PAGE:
HLURB’s intervention sought in Makati condo builders’ row
One of the two condominium developers whose security guards and workers figured in a tense standoff Friday over the control of a road has revealed plans to take the dispute before the Housing and Land Use Regulatory Board (HLURB).
In an e-mail to the Inquirer, Century Properties Group Inc. spokesperson Terrie Fucanan-Yu said the company has prepared a letter to HLURB Commissioner Antonio Bernardo to “request (the board’s) intervention as a third-party government agency to give due recourse to a situation that it is facing with Picar Development Inc.”
Century and Picar are currently building condos next to each other on Kalayaan Avenue, Makati City. Their workers figured in a scuffle, and Century claimed that Picar guards fired their shotguns on two occasions Friday to stop Century’s installation of lampposts on a “common road” separating the two projects.
Century officials reported the incidents to the Makati police, but Picar’s spokesperson Cherry Julian disputed the accounts concerning the gunshots. Julian, however, explained that as “co-owners” of the road “we tried to resist because we had to protect our interests.”
“As Century does not want the situation to escalate into possible violence with our people on-site, we are seeking help from the HLURB. We hope they will assist in resolving the matter,” Yu said in Sunday’s statement.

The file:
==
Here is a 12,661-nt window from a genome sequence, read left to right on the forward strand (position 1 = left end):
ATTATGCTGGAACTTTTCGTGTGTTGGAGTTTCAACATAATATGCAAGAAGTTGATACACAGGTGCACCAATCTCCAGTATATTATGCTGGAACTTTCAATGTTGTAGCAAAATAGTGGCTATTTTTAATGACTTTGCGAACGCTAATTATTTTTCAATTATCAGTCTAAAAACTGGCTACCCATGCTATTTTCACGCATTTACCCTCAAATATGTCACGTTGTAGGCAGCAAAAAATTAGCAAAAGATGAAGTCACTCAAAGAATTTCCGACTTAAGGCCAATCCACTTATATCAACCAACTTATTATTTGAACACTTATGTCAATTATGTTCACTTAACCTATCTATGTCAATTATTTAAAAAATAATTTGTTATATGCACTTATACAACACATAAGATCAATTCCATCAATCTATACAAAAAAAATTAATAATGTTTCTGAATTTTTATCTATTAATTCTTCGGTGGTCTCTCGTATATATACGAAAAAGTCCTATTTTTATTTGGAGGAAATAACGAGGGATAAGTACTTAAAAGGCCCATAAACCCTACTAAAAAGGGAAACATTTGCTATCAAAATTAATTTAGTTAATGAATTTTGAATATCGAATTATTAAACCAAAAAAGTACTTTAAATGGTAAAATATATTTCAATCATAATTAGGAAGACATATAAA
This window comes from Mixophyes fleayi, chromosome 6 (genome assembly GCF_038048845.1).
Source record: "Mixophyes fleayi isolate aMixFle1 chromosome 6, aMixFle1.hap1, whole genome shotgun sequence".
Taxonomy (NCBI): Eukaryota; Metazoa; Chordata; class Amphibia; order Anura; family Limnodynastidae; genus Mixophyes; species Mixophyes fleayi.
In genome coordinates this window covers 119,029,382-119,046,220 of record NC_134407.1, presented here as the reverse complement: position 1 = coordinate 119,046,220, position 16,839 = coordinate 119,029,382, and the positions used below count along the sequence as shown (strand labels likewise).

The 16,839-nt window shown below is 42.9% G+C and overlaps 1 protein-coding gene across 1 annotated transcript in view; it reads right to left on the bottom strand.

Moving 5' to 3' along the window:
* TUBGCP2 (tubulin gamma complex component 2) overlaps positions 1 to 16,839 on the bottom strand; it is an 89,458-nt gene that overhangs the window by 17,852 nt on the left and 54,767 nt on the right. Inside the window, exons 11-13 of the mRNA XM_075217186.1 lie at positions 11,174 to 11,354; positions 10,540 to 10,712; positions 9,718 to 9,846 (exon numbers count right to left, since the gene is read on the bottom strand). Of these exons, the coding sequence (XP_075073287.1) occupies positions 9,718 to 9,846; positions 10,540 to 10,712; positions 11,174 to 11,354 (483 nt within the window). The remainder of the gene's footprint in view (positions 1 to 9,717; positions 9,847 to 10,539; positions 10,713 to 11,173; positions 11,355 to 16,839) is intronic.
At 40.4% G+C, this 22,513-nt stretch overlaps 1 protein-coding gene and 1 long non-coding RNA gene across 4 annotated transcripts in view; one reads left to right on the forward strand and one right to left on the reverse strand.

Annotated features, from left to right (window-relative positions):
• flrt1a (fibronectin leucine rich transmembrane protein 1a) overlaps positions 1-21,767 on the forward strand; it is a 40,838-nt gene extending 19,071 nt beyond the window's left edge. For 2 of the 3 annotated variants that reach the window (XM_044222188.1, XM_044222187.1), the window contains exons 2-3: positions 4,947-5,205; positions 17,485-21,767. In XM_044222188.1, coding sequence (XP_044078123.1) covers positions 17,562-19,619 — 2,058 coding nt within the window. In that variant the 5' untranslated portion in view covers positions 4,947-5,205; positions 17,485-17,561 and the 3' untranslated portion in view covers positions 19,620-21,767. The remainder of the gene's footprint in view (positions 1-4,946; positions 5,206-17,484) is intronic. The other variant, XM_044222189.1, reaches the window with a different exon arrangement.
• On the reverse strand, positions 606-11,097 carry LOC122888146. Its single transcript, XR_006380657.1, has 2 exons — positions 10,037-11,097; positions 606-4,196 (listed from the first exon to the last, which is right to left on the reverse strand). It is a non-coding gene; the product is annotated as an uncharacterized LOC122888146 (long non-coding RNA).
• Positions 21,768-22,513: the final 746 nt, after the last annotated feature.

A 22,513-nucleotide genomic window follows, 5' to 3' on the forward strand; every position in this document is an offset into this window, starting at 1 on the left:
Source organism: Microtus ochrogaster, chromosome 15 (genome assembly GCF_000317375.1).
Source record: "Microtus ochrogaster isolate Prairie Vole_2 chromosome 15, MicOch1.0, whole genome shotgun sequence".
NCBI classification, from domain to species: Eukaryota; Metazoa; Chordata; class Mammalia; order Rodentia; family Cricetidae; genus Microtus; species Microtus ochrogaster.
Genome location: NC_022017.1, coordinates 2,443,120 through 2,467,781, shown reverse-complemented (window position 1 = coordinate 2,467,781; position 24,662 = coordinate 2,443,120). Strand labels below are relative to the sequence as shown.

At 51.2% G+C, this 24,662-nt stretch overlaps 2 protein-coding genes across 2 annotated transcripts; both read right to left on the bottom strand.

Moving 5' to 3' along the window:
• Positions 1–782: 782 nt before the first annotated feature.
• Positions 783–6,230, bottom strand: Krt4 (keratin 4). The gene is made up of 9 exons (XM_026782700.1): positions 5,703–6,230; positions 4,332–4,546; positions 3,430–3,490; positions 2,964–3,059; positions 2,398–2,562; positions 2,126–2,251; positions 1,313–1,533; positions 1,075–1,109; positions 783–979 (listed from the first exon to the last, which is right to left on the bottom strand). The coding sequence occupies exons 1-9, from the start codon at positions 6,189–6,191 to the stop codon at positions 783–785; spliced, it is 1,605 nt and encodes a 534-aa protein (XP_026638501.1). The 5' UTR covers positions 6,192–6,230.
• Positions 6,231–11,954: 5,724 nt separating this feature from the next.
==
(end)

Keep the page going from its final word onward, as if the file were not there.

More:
Yu said the disagreement with Picar was mainly about the completion of roadworks which, she said, “form part of the deliverables of the Century City project in Makati.”
“One of the works we implemented which met resistance from Picar security was the installation of a traffic light system on Kalayaan Avenue that Century is donating to Makati City,” she said, adding that the system was put up on a public pedestrian lane, not a Century or a Picar property.
Yu also cited other works being done on a road from General Luna Street to Kalayaan Avenue, which include the setup of streetlights, landscaping, asphalt-laying and marking of pedestrian lanes.
She alleged that Picar had refused to allow these additional works and tried to stop Century workers using its security force. “On Friday, Picar installed boom barriers on a portion of the road near Kalayaan Avenue. On Friday evening and the next day, it positioned in the same area a total of three buses near Kalayaan Avenue. On Sunday, it added two vehicles and a bus, blocking access from Kalayaan Avenue.”
The Century spokesperson also said Picar agreed in October to let Century do those improvements but had since been delaying their implementation.
Reached for comment, Julian countered that “you cannot call that an agreement since our communication was only through letters expressing intent to improve that road but there was no final decision yet.”
The supposed agreement cited by Century was not legally binding since both camps had not even discussed the details of the plan, she said. “We were just on the documentation phase so we were shocked when they already had contracts which did not involve Picar as a signatory.”
“We stopped negotiations because we asked them to amend the contracts and include Picar as a signatory. But instead of fixing the documents, they decided to implement the improvement works on the common road,” she said.
As to Friday’s tensions, “I am repeating that those allegations are false,” Julian said. “The gunshots did not come from our end.”
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